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Extending Windows Boot Partition





weableandbob
Recently, my C Drive has been getting really full, and I decided to try to get the 100 gigs that the unused Linux partition was using. I used a Linus Live CD to delete the partition, but now Windows is complaining about extending the boot drive. Windows' built in Diskpart.exe doesn't work, and all 3 versions of Linux I've tried (Slax Live, Fedora 11, and Fedora 13) can't extend to NTFS. Anyone know of a way to get around this?
nam_siddharth
You may try Norton PartitionMagic.
Peterssidan
How about GParted?
Quote:
Supports file systems such as:
ext2/ext3/ext4, FAT16/FAT32, hfs/hfs+, linux-swap, NTFS, reiserfs/4, ufs, xfs file systems.
Fire Boar
Yes, I definitely would advise against PartitionMagic. Why pay for something when GPartEd works perfectly well and is free?
weableandbob
Yeah, I attempted to use GPartEd, but the disc I got may have been faulty, as it didn't detect any of my hard drives for some reason. I'll try another one soon.
Fire Boar
weableandbob wrote:
Yeah, I attempted to use GPartEd, but the disc I got may have been faulty, as it didn't detect any of my hard drives for some reason. I'll try another one soon.


It might be a BIOS setting holding you back: something to do with IDE or AHCI or something (I can't actually remember what it is), I think needs to be set to "Compatability" as opposed to "Enhanced" which is normally the default. It's not a dangerous change to make.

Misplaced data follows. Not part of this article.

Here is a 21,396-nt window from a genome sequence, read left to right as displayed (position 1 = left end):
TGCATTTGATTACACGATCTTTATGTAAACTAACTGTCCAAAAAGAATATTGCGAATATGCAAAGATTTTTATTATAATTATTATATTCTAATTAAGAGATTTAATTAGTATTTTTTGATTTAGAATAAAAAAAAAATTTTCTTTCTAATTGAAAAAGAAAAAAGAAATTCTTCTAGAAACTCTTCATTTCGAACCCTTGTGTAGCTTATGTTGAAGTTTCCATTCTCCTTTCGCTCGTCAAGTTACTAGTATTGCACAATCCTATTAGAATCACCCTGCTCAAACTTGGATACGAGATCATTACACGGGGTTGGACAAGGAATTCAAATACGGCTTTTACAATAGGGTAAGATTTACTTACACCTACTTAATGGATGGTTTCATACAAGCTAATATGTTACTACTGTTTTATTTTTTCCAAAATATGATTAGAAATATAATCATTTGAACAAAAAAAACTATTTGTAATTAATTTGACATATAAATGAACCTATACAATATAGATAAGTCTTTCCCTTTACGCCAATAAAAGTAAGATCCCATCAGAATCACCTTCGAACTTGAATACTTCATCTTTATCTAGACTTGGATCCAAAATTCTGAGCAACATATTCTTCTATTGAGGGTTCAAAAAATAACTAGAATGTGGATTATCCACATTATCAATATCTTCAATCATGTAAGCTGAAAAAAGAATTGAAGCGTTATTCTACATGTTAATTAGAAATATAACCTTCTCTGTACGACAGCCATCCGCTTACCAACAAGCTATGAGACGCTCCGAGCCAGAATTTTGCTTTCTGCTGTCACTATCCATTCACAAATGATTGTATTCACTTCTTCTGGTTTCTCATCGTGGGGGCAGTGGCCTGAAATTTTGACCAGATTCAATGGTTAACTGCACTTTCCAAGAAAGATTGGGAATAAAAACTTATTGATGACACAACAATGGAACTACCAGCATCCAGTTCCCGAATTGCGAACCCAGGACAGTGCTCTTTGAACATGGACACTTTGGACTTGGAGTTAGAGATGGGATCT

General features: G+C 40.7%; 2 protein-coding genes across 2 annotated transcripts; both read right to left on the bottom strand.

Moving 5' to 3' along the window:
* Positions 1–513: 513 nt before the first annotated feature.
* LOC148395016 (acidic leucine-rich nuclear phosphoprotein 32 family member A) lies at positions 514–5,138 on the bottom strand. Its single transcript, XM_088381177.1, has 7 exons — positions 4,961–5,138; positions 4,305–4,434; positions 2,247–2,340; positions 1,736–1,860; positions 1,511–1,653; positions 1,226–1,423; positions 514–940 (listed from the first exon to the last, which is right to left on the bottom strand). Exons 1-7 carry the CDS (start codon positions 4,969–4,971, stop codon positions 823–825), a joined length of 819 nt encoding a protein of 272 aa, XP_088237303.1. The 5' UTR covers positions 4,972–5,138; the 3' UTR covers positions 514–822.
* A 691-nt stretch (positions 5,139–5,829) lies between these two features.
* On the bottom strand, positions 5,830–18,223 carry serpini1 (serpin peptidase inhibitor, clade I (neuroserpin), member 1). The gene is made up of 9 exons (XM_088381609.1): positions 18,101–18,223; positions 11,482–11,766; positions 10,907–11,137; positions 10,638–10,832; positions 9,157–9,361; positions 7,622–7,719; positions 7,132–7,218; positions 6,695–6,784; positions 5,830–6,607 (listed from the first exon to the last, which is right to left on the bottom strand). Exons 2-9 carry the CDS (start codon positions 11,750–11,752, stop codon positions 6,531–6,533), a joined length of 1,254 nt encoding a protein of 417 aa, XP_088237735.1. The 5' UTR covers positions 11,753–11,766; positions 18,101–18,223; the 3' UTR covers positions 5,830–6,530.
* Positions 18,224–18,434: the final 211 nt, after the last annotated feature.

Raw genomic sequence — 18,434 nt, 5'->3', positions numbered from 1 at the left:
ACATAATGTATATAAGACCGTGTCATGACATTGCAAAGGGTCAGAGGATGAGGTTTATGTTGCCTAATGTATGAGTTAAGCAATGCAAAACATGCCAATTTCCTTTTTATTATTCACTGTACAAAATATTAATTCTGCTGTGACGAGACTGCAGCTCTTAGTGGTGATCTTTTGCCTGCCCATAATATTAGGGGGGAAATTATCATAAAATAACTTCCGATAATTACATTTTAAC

loyal
weableandbob wrote:
Recently, my C Drive has been getting really full, and I decided to try to get the 100 gigs that the unused Linux partition was using. I used a Linus Live CD to delete the partition, but now Windows is complaining about extending the boot drive. Windows' built in Diskpart.exe doesn't work, and all 3 versions of Linux I've tried (Slax Live, Fedora 11, and Fedora 13) can't extend to NTFS. Anyone know of a way to get around this?


I've heard Windows parition can only extend if the free space is directly next to it, on the right. I have free space on my hard drive that I can't use for Windows, because it's not next to the Windows paritition. Maybe that's why you can't seem to expand it?

Peace.
Peterssidan
loyal wrote:
I've heard Windows parition can only extend if the free space is directly next to it, on the right. I have free space on my hard drive that I can't use for Windows, because it's not next to the Windows paritition. Maybe that's why you can't seem to expand it?

The partitions need to be in contiguous memory so if the space next to the partition you want to extend is already used by another partition the files have to be moved before extending the partition. This is likely to result in a lot of files have to be moved on the disk and if a partition is made smaller it must be big enough to contain all it's files. If something goes wrong during this process you will end up with a broken file system and I guess this is the reasons why some tools don't allow it. But a good program should be able to handle this without any problem as long as you don't turn off the power (common sense).